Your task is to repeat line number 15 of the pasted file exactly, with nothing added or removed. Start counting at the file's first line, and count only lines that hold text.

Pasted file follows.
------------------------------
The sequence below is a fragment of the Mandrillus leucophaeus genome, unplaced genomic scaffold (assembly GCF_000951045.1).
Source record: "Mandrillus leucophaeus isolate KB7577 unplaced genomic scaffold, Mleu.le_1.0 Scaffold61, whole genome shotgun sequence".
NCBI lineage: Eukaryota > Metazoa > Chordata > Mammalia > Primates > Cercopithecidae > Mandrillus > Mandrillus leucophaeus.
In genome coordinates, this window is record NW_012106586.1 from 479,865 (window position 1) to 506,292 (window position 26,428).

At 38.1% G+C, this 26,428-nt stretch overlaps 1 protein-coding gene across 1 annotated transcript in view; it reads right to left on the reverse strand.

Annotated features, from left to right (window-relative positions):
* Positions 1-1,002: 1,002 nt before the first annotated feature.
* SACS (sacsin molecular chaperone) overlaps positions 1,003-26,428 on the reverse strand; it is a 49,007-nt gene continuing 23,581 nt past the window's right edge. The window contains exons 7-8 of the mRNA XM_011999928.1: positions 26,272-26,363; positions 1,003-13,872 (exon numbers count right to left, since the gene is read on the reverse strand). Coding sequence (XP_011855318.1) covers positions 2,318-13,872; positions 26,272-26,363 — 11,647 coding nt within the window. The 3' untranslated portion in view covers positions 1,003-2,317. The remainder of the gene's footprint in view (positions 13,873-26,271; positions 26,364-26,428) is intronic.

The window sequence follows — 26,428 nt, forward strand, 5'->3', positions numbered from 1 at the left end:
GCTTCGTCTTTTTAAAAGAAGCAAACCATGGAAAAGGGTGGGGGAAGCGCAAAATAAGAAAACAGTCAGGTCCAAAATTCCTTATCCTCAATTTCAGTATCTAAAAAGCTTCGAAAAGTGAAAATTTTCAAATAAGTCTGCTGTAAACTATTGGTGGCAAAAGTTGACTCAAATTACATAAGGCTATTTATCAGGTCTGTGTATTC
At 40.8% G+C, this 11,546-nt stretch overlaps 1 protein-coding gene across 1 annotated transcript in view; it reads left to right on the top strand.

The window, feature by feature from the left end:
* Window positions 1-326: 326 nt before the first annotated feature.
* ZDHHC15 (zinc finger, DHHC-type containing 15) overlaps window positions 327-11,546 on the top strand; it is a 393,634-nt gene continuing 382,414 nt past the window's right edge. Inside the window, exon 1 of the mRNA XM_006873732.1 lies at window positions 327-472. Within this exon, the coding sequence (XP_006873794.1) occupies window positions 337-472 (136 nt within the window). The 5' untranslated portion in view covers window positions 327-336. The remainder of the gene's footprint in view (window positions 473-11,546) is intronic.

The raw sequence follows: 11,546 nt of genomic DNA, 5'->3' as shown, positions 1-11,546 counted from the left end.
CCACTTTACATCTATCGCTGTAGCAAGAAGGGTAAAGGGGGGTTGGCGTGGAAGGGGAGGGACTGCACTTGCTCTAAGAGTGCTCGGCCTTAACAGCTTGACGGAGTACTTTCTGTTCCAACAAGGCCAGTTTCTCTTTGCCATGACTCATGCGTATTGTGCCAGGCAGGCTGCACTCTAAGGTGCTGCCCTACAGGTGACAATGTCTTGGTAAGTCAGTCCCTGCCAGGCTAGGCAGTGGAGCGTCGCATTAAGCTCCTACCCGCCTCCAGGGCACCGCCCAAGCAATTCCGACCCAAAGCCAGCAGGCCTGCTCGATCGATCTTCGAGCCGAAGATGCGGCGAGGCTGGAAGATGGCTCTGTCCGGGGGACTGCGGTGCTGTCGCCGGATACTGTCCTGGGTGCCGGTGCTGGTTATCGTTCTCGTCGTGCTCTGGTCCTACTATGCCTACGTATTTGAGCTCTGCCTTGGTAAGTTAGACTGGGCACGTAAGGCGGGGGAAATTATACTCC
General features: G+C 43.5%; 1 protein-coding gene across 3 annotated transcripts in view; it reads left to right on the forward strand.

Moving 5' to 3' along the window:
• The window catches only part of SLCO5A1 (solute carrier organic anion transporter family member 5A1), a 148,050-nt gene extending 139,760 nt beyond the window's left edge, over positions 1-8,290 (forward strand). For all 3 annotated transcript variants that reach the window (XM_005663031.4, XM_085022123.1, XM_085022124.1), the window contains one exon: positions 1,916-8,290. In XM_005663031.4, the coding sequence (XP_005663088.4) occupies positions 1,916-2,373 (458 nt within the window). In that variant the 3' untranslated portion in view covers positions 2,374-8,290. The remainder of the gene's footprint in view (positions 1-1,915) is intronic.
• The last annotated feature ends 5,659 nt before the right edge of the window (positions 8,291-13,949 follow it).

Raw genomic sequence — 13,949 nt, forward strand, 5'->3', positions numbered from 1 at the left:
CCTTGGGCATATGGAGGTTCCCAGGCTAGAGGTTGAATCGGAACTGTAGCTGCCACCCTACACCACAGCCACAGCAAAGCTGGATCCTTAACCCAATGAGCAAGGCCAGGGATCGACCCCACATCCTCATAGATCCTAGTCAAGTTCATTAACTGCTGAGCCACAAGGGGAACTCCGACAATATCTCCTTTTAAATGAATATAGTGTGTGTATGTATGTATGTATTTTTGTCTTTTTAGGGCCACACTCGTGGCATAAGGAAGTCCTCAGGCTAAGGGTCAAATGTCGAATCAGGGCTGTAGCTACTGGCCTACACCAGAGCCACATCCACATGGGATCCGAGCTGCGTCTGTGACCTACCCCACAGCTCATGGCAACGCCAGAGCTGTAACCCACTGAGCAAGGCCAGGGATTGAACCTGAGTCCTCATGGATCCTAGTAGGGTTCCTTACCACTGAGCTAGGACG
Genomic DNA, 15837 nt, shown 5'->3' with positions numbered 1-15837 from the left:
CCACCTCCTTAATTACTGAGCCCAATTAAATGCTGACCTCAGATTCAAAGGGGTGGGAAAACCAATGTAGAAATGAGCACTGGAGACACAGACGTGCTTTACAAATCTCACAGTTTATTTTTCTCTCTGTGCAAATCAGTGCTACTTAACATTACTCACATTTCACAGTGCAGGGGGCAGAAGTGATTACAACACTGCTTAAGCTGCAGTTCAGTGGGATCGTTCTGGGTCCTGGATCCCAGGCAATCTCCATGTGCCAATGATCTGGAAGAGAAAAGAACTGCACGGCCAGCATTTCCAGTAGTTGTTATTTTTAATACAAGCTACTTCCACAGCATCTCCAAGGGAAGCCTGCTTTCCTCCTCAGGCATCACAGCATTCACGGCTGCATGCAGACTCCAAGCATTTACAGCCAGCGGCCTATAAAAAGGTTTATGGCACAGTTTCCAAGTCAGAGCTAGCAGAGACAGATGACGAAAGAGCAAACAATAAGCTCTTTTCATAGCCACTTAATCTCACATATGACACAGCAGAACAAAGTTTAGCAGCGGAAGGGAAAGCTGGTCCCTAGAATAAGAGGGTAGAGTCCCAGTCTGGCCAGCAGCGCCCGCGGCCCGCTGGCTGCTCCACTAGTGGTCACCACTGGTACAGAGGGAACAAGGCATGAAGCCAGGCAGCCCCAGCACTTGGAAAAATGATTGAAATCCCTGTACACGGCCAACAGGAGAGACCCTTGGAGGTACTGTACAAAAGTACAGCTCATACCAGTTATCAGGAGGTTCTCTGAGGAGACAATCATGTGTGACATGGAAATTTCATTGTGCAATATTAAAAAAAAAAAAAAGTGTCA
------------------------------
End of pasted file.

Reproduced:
The raw sequence follows: 11,546 nt of genomic DNA, 5'->3' as shown, positions 1-11,546 counted from the left end.